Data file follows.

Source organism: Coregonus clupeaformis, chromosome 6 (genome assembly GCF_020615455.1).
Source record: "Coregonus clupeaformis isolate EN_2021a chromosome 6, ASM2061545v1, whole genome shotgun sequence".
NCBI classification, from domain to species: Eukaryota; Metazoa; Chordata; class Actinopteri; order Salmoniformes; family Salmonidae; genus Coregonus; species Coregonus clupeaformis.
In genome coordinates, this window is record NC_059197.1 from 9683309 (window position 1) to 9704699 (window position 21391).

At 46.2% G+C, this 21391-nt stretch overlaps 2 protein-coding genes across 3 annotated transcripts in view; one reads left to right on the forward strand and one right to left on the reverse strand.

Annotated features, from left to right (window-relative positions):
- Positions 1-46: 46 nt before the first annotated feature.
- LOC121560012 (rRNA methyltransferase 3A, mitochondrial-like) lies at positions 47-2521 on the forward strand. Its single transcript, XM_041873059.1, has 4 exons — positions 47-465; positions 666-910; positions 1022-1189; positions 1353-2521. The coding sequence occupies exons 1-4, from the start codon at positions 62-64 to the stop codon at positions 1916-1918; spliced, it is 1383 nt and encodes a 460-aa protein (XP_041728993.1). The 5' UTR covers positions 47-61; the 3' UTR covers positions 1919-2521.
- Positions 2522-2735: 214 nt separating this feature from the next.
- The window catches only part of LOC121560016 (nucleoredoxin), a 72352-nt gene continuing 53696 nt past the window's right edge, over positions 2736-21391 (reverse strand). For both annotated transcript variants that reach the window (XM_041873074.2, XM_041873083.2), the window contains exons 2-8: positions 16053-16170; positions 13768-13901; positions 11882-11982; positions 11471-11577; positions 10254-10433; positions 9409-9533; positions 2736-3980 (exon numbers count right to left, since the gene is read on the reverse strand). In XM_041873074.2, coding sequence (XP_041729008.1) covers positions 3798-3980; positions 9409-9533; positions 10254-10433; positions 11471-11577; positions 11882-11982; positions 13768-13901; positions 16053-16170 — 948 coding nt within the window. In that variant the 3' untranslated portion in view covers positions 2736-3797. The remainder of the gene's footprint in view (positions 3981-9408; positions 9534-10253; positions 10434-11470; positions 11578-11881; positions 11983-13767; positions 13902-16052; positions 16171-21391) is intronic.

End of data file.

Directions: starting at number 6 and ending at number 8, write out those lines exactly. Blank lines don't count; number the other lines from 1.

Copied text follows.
Annotated features, from left to right (window-relative positions):
- Positions 1-46: 46 nt before the first annotated feature.
- LOC121560012 (rRNA methyltransferase 3A, mitochondrial-like) lies at positions 47-2521 on the forward strand. Its single transcript, XM_041873059.1, has 4 exons — positions 47-465; positions 666-910; positions 1022-1189; positions 1353-2521. The coding sequence occupies exons 1-4, from the start codon at positions 62-64 to the stop codon at positions 1916-1918; spliced, it is 1383 nt and encodes a 460-aa protein (XP_041728993.1). The 5' UTR covers positions 47-61; the 3' UTR covers positions 1919-2521.